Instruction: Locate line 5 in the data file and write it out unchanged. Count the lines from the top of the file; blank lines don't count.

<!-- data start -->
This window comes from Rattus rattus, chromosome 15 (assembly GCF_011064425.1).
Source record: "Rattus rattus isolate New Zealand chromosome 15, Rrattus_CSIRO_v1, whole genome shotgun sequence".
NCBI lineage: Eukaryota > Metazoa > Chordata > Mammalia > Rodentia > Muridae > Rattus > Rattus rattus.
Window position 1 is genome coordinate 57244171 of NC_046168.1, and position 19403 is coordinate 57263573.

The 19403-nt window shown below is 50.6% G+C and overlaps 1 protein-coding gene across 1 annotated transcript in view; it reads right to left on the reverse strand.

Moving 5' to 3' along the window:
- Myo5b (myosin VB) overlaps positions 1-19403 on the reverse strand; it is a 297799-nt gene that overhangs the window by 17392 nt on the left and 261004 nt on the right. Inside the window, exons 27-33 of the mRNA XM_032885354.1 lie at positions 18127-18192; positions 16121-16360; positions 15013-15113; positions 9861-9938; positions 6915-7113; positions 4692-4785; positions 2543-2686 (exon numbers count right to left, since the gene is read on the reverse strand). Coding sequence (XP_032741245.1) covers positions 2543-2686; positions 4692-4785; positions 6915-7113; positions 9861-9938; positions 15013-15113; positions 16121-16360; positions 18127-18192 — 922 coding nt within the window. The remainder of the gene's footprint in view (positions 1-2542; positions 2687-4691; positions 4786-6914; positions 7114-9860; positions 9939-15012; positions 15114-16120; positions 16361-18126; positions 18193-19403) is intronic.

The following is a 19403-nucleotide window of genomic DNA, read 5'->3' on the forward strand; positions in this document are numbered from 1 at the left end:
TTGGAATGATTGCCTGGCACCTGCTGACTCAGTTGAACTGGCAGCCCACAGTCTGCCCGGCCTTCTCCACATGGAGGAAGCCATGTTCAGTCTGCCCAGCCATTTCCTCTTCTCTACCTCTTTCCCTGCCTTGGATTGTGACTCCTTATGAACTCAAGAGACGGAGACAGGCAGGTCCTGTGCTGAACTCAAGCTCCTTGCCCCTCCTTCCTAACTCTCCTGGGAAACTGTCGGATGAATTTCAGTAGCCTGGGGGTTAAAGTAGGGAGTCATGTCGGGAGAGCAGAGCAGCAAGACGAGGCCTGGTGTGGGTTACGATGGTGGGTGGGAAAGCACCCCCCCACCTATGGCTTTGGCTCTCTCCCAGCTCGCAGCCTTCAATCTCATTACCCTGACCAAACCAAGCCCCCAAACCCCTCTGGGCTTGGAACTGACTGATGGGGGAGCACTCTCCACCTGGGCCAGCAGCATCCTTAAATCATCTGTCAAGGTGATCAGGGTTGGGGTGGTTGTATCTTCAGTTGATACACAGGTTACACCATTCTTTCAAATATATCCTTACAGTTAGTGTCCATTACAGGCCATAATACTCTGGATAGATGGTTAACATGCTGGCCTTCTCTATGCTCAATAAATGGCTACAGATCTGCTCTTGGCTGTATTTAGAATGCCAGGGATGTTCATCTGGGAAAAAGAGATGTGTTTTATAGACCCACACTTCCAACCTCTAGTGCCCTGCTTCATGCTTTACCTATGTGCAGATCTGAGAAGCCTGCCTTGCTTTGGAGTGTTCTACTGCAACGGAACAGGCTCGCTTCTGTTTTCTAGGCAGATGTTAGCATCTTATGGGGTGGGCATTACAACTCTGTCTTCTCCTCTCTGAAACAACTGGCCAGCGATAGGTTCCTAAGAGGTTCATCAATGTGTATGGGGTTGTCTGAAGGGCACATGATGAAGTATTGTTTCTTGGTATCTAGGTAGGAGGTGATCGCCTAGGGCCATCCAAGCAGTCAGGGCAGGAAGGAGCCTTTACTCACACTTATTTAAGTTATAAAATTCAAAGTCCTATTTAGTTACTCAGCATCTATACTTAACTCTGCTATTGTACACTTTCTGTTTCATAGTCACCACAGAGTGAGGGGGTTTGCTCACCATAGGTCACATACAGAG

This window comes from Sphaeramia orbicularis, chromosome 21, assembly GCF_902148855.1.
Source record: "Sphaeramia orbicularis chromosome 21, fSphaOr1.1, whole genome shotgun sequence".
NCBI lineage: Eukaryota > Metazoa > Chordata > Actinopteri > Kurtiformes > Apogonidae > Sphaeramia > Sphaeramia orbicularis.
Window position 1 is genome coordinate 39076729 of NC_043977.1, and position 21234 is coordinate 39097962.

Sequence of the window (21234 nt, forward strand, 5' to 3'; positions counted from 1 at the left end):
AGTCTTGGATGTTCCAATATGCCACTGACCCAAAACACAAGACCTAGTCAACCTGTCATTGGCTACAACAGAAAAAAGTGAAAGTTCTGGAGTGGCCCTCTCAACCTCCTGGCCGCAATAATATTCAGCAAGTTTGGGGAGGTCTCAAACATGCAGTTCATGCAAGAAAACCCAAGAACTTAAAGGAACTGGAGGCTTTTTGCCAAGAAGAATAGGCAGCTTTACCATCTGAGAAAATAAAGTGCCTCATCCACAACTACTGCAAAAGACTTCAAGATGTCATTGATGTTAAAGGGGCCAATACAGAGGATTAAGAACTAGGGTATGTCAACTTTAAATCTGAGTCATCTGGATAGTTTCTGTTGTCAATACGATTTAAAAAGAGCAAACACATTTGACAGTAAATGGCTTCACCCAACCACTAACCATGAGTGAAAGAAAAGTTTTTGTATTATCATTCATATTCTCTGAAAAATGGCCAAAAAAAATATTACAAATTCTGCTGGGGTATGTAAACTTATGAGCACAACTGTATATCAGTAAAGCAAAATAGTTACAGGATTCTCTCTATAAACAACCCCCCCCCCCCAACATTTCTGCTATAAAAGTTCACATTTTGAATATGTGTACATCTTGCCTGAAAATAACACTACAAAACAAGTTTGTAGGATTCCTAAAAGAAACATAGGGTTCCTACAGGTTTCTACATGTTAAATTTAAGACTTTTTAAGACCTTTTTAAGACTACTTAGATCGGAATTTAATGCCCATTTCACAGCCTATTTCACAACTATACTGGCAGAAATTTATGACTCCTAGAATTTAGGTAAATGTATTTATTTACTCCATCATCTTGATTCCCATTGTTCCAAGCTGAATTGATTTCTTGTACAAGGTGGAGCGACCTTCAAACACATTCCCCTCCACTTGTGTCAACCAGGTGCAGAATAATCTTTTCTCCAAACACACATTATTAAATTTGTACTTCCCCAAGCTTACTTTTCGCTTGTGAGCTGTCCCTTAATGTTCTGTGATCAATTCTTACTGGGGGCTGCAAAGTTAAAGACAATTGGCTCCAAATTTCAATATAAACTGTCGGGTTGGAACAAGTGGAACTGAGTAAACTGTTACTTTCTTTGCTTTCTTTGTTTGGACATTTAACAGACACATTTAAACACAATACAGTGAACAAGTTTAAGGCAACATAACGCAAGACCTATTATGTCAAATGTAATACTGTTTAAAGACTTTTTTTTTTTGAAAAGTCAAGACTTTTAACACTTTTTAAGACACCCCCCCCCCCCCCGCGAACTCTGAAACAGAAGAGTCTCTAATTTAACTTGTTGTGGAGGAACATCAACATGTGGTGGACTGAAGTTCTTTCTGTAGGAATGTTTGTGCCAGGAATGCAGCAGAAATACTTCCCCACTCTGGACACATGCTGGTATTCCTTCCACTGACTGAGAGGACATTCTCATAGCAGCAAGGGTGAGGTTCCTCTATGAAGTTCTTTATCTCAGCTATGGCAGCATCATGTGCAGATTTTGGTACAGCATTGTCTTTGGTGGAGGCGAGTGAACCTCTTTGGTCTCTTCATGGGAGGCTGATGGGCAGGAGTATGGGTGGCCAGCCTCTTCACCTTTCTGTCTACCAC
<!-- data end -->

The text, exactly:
The 19403-nt window shown below is 50.6% G+C and overlaps 1 protein-coding gene across 1 annotated transcript in view; it reads right to left on the reverse strand.